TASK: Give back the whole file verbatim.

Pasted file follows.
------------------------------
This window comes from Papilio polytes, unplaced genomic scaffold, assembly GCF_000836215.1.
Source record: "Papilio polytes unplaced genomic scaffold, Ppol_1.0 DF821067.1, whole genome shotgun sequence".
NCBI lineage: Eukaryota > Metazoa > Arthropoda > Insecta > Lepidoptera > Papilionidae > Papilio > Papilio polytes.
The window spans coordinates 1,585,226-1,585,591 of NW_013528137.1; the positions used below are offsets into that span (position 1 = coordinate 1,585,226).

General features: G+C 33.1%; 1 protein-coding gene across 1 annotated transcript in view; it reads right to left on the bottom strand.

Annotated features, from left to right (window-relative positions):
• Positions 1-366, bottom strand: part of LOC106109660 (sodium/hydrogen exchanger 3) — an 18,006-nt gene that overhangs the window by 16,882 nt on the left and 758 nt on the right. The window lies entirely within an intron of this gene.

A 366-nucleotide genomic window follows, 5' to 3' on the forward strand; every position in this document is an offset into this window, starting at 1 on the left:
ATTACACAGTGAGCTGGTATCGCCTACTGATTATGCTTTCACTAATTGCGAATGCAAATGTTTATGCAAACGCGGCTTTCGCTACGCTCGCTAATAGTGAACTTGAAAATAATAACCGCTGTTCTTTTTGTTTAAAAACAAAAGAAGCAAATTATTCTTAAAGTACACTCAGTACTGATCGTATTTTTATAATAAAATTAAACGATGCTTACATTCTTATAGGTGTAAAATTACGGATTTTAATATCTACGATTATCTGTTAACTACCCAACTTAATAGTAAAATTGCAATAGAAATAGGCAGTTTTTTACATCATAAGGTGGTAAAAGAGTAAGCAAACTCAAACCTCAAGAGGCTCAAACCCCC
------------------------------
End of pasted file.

This window comes from Papilio polytes, unplaced genomic scaffold, assembly GCF_000836215.1.
Source record: "Papilio polytes unplaced genomic scaffold, Ppol_1.0 DF821067.1, whole genome shotgun sequence".
NCBI lineage: Eukaryota > Metazoa > Arthropoda > Insecta > Lepidoptera > Papilionidae > Papilio > Papilio polytes.
The window spans coordinates 1,585,226-1,585,591 of NW_013528137.1; the positions used below are offsets into that span (position 1 = coordinate 1,585,226).

General features: G+C 33.1%; 1 protein-coding gene across 1 annotated transcript in view; it reads right to left on the bottom strand.

Annotated features, from left to right (window-relative positions):
• Positions 1-366, bottom strand: part of LOC106109660 (sodium/hydrogen exchanger 3) — an 18,006-nt gene that overhangs the window by 16,882 nt on the left and 758 nt on the right. The window lies entirely within an intron of this gene.

A 366-nucleotide genomic window follows, 5' to 3' on the forward strand; every position in this document is an offset into this window, starting at 1 on the left:
ATTACACAGTGAGCTGGTATCGCCTACTGATTATGCTTTCACTAATTGCGAATGCAAATGTTTATGCAAACGCGGCTTTCGCTACGCTCGCTAATAGTGAACTTGAAAATAATAACCGCTGTTCTTTTTGTTTAAAAACAAAAGAAGCAAATTATTCTTAAAGTACACTCAGTACTGATCGTATTTTTATAATAAAATTAAACGATGCTTACATTCTTATAGGTGTAAAATTACGGATTTTAATATCTACGATTATCTGTTAACTACCCAACTTAATAGTAAAATTGCAATAGAAATAGGCAGTTTTTTACATCATAAGGTGGTAAAAGAGTAAGCAAACTCAAACCTCAAGAGGCTCAAACCCCC